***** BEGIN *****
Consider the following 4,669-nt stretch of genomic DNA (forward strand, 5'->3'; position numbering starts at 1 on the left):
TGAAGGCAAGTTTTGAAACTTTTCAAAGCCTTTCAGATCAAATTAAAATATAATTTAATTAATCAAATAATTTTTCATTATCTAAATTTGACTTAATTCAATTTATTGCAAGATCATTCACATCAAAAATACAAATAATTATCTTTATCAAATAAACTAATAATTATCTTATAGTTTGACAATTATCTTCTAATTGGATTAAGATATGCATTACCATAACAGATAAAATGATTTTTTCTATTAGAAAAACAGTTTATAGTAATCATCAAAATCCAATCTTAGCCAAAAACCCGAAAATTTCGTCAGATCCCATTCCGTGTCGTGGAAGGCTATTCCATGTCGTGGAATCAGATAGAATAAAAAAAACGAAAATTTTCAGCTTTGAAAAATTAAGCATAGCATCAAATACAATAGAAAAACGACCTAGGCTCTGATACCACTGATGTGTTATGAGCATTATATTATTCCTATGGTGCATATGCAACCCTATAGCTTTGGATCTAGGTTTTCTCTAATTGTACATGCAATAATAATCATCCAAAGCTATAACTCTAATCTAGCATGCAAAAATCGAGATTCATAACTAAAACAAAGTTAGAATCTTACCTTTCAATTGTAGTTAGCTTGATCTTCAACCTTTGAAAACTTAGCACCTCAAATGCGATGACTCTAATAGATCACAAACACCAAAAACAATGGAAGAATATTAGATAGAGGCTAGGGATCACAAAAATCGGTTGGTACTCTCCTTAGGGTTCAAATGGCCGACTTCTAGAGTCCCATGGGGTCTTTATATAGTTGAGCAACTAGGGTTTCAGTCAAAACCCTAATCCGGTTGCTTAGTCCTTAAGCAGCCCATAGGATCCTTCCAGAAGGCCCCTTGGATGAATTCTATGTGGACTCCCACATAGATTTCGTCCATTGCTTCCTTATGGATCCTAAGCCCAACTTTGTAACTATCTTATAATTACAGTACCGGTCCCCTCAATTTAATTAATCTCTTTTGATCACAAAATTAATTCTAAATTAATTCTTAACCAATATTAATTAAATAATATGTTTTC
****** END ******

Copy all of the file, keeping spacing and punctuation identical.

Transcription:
Consider the following 4,669-nt stretch of genomic DNA (forward strand, 5'->3'; position numbering starts at 1 on the left):
TGAAGGCAAGTTTTGAAACTTTTCAAAGCCTTTCAGATCAAATTAAAATATAATTTAATTAATCAAATAATTTTTCATTATCTAAATTTGACTTAATTCAATTTATTGCAAGATCATTCACATCAAAAATACAAATAATTATCTTTATCAAATAAACTAATAATTATCTTATAGTTTGACAATTATCTTCTAATTGGATTAAGATATGCATTACCATAACAGATAAAATGATTTTTTCTATTAGAAAAACAGTTTATAGTAATCATCAAAATCCAATCTTAGCCAAAAACCCGAAAATTTCGTCAGATCCCATTCCGTGTCGTGGAAGGCTATTCCATGTCGTGGAATCAGATAGAATAAAAAAAACGAAAATTTTCAGCTTTGAAAAATTAAGCATAGCATCAAATACAATAGAAAAACGACCTAGGCTCTGATACCACTGATGTGTTATGAGCATTATATTATTCCTATGGTGCATATGCAACCCTATAGCTTTGGATCTAGGTTTTCTCTAATTGTACATGCAATAATAATCATCCAAAGCTATAACTCTAATCTAGCATGCAAAAATCGAGATTCATAACTAAAACAAAGTTAGAATCTTACCTTTCAATTGTAGTTAGCTTGATCTTCAACCTTTGAAAACTTAGCACCTCAAATGCGATGACTCTAATAGATCACAAACACCAAAAACAATGGAAGAATATTAGATAGAGGCTAGGGATCACAAAAATCGGTTGGTACTCTCCTTAGGGTTCAAATGGCCGACTTCTAGAGTCCCATGGGGTCTTTATATAGTTGAGCAACTAGGGTTTCAGTCAAAACCCTAATCCGGTTGCTTAGTCCTTAAGCAGCCCATAGGATCCTTCCAGAAGGCCCCTTGGATGAATTCTATGTGGACTCCCACATAGATTTCGTCCATTGCTTCCTTATGGATCCTAAGCCCAACTTTGTAACTATCTTATAATTACAGTACCGGTCCCCTCAATTTAATTAATCTCTTTTGATCACAAAATTAATTCTAAATTAATTCTTAACCAATATTAATTAAATAATATGTTTTC